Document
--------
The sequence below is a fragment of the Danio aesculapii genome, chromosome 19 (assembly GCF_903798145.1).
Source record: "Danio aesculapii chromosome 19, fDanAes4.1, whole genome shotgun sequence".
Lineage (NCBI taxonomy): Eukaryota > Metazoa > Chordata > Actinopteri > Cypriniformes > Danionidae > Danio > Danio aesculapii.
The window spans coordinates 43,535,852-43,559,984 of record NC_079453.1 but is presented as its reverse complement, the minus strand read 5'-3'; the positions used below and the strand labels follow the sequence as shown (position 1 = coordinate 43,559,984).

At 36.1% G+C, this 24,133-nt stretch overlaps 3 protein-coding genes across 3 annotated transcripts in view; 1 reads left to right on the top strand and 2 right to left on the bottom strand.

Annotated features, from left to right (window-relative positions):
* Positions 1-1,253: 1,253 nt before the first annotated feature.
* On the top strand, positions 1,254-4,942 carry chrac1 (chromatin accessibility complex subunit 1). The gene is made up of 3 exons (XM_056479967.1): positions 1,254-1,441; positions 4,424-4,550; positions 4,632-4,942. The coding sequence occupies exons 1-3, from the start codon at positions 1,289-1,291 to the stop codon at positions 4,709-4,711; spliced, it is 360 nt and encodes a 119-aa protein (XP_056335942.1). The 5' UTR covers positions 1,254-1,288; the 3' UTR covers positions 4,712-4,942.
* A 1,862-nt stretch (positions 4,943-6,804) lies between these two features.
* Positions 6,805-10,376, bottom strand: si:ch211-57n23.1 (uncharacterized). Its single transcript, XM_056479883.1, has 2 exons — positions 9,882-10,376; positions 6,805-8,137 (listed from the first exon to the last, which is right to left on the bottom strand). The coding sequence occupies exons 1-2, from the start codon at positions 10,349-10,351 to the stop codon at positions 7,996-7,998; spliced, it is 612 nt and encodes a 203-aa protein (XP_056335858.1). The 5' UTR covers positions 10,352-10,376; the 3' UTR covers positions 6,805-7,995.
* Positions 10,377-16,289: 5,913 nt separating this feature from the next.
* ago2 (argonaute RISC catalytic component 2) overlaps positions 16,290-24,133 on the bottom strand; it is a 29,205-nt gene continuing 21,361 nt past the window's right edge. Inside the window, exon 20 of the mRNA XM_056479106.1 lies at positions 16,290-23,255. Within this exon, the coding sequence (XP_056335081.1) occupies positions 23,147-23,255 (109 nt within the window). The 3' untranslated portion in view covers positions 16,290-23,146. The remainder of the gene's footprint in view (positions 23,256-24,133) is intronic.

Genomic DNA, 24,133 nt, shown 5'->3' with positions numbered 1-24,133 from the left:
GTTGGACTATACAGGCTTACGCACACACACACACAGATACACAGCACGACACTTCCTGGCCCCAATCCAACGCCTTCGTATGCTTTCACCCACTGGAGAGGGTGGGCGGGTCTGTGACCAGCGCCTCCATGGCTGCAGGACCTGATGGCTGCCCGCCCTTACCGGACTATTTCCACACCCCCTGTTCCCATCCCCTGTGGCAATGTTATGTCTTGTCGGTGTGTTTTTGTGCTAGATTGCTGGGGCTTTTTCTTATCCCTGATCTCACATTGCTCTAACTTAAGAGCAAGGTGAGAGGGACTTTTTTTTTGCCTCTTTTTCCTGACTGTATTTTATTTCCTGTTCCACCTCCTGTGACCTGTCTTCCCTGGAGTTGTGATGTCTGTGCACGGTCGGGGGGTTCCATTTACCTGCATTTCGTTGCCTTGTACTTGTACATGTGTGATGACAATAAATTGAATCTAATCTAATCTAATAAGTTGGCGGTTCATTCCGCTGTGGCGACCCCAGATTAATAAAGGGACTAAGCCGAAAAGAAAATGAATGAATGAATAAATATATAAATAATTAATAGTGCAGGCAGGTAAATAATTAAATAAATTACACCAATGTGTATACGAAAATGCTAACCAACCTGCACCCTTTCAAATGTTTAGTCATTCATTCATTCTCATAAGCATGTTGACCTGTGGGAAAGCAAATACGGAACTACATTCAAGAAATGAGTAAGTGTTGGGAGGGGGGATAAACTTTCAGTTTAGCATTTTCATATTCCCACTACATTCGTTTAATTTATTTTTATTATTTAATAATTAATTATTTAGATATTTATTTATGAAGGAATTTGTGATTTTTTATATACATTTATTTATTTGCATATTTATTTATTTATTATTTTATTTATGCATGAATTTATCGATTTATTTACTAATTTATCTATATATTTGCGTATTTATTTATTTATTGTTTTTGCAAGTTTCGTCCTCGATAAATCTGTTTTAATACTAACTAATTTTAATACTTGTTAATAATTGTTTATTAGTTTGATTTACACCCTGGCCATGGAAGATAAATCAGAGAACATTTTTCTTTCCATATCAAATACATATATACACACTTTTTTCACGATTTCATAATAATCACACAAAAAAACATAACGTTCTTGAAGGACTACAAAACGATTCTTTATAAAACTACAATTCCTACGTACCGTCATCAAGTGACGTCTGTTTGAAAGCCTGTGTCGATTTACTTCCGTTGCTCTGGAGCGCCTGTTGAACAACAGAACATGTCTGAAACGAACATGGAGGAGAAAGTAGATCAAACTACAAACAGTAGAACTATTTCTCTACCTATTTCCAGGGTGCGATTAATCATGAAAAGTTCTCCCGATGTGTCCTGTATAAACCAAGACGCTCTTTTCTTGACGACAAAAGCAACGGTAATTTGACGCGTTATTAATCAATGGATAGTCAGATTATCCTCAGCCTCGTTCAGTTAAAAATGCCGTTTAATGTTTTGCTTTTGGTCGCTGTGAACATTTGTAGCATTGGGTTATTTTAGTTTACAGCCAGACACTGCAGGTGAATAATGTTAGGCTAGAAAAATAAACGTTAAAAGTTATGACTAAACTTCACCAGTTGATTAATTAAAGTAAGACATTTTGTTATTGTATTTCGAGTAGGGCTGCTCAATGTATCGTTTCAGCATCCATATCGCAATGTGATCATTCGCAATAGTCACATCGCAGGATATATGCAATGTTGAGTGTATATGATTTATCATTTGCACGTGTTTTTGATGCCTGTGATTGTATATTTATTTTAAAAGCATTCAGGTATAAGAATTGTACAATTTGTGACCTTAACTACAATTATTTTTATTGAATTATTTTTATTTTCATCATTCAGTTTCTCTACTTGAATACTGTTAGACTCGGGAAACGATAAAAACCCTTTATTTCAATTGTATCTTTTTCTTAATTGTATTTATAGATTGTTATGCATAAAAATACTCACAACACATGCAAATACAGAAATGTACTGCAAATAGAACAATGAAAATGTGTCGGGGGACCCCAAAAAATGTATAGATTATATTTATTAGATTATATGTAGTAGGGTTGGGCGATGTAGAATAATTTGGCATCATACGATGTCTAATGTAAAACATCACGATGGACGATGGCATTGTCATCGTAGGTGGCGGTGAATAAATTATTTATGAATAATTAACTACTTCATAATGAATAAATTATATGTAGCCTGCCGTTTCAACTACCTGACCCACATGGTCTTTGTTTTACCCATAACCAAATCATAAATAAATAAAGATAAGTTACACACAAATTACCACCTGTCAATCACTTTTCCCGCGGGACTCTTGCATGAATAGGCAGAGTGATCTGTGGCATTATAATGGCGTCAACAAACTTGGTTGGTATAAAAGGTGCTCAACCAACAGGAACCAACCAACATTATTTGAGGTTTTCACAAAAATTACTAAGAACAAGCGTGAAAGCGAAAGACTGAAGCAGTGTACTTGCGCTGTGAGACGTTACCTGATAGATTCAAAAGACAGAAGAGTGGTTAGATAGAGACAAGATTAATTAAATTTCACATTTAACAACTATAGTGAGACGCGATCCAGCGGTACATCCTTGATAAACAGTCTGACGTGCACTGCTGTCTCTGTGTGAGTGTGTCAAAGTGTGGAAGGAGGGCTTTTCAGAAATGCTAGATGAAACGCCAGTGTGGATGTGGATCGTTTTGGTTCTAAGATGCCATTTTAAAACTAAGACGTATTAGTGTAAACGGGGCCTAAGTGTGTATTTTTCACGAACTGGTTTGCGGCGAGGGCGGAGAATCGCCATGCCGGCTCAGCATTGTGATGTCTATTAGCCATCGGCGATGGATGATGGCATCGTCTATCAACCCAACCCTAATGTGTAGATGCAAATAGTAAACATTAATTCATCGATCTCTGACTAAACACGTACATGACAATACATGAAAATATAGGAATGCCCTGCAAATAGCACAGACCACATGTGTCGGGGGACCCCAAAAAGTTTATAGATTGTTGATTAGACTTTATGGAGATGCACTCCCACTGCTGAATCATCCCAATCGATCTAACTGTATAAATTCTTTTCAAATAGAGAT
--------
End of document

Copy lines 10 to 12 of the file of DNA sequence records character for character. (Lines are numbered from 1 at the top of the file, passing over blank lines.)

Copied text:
* Positions 6,805-10,376, bottom strand: si:ch211-57n23.1 (uncharacterized). Its single transcript, XM_056479883.1, has 2 exons — positions 9,882-10,376; positions 6,805-8,137 (listed from the first exon to the last, which is right to left on the bottom strand). The coding sequence occupies exons 1-2, from the start codon at positions 10,349-10,351 to the stop codon at positions 7,996-7,998; spliced, it is 612 nt and encodes a 203-aa protein (XP_056335858.1). The 5' UTR covers positions 10,352-10,376; the 3' UTR covers positions 6,805-7,995.
* Positions 10,377-16,289: 5,913 nt separating this feature from the next.
* ago2 (argonaute RISC catalytic component 2) overlaps positions 16,290-24,133 on the bottom strand; it is a 29,205-nt gene continuing 21,361 nt past the window's right edge. Inside the window, exon 20 of the mRNA XM_056479106.1 lies at positions 16,290-23,255. Within this exon, the coding sequence (XP_056335081.1) occupies positions 23,147-23,255 (109 nt within the window). The 3' untranslated portion in view covers positions 16,290-23,146. The remainder of the gene's footprint in view (positions 23,256-24,133) is intronic.